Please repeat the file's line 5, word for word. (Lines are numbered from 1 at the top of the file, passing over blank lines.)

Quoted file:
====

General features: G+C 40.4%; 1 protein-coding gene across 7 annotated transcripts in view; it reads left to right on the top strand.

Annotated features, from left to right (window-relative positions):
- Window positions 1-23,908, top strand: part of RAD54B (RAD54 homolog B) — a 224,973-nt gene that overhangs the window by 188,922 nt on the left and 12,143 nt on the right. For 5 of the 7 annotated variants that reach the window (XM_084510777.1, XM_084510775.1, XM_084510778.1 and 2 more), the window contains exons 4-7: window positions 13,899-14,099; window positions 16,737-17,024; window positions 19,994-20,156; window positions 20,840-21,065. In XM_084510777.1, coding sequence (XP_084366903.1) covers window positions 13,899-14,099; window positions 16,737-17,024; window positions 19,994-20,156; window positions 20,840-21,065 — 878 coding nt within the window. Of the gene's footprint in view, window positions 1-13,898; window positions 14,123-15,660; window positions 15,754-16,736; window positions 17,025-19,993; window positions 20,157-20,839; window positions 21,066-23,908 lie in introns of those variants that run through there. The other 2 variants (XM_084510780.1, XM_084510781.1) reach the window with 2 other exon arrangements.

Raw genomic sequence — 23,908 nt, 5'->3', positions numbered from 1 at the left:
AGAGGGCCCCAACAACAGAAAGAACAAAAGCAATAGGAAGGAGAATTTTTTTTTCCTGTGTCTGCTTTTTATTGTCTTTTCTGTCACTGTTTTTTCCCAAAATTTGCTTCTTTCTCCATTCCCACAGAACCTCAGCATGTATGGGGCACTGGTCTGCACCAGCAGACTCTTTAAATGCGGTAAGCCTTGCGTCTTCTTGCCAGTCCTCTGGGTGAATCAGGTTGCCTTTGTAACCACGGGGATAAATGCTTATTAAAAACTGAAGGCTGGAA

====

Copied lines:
AGAGGGCCCCAACAACAGAAAGAACAAAAGCAATAGGAAGGAGAATTTTTTTTTCCTGTGTCTGCTTTTTATTGTCTTTTCTGTCACTGTTTTTTCCCAAAATTTGCTTCTTTCTCCATTCCCACAGAACCTCAGCATGTATGGGGCACTGGTCTGCACCAGCAGACTCTTTAAATGCGGTAAGCCTTGCGTCTTCTTGCCAGTCCTCTGGGTGAATCAGGTTGCCTTTGTAACCACGGGGATAAATGCTTATTAAAAACTGAAGGCTGGAA